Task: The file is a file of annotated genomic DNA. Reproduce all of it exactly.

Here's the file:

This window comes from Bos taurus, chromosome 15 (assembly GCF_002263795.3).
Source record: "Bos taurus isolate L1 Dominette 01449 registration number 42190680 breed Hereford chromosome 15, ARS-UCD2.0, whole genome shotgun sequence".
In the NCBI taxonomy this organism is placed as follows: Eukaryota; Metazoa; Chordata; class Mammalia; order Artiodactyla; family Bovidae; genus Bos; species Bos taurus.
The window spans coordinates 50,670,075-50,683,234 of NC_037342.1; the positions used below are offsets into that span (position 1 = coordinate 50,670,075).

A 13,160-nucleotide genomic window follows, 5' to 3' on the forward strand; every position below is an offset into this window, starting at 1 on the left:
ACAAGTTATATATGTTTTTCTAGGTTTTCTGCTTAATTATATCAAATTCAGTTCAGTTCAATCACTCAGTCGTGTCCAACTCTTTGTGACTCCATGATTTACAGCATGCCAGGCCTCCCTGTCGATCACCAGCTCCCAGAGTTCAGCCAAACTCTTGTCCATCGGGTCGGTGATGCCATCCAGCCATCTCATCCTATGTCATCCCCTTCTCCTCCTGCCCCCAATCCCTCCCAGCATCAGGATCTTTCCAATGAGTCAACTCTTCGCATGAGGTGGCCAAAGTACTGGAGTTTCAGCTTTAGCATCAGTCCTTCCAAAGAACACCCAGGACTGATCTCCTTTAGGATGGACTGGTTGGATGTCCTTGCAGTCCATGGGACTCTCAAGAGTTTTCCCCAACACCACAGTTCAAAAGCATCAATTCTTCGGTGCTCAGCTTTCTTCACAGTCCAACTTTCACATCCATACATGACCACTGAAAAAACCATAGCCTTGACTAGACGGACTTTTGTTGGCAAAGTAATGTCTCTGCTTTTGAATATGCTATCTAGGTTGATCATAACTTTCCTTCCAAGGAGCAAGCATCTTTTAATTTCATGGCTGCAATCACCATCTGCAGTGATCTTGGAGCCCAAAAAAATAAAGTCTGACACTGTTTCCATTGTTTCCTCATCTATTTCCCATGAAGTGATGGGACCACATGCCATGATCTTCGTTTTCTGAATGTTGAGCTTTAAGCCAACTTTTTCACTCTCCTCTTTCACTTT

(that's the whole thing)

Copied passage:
This window comes from Bos taurus, chromosome 15 (assembly GCF_002263795.3).
Source record: "Bos taurus isolate L1 Dominette 01449 registration number 42190680 breed Hereford chromosome 15, ARS-UCD2.0, whole genome shotgun sequence".
In the NCBI taxonomy this organism is placed as follows: Eukaryota; Metazoa; Chordata; class Mammalia; order Artiodactyla; family Bovidae; genus Bos; species Bos taurus.
The window spans coordinates 50,670,075-50,683,234 of NC_037342.1; the positions used below are offsets into that span (position 1 = coordinate 50,670,075).

A 13,160-nucleotide genomic window follows, 5' to 3' on the forward strand; every position below is an offset into this window, starting at 1 on the left:
ACAAGTTATATATGTTTTTCTAGGTTTTCTGCTTAATTATATCAAATTCAGTTCAGTTCAATCACTCAGTCGTGTCCAACTCTTTGTGACTCCATGATTTACAGCATGCCAGGCCTCCCTGTCGATCACCAGCTCCCAGAGTTCAGCCAAACTCTTGTCCATCGGGTCGGTGATGCCATCCAGCCATCTCATCCTATGTCATCCCCTTCTCCTCCTGCCCCCAATCCCTCCCAGCATCAGGATCTTTCCAATGAGTCAACTCTTCGCATGAGGTGGCCAAAGTACTGGAGTTTCAGCTTTAGCATCAGTCCTTCCAAAGAACACCCAGGACTGATCTCCTTTAGGATGGACTGGTTGGATGTCCTTGCAGTCCATGGGACTCTCAAGAGTTTTCCCCAACACCACAGTTCAAAAGCATCAATTCTTCGGTGCTCAGCTTTCTTCACAGTCCAACTTTCACATCCATACATGACCACTGAAAAAACCATAGCCTTGACTAGACGGACTTTTGTTGGCAAAGTAATGTCTCTGCTTTTGAATATGCTATCTAGGTTGATCATAACTTTCCTTCCAAGGAGCAAGCATCTTTTAATTTCATGGCTGCAATCACCATCTGCAGTGATCTTGGAGCCCAAAAAAATAAAGTCTGACACTGTTTCCATTGTTTCCTCATCTATTTCCCATGAAGTGATGGGACCACATGCCATGATCTTCGTTTTCTGAATGTTGAGCTTTAAGCCAACTTTTTCACTCTCCTCTTTCACTTT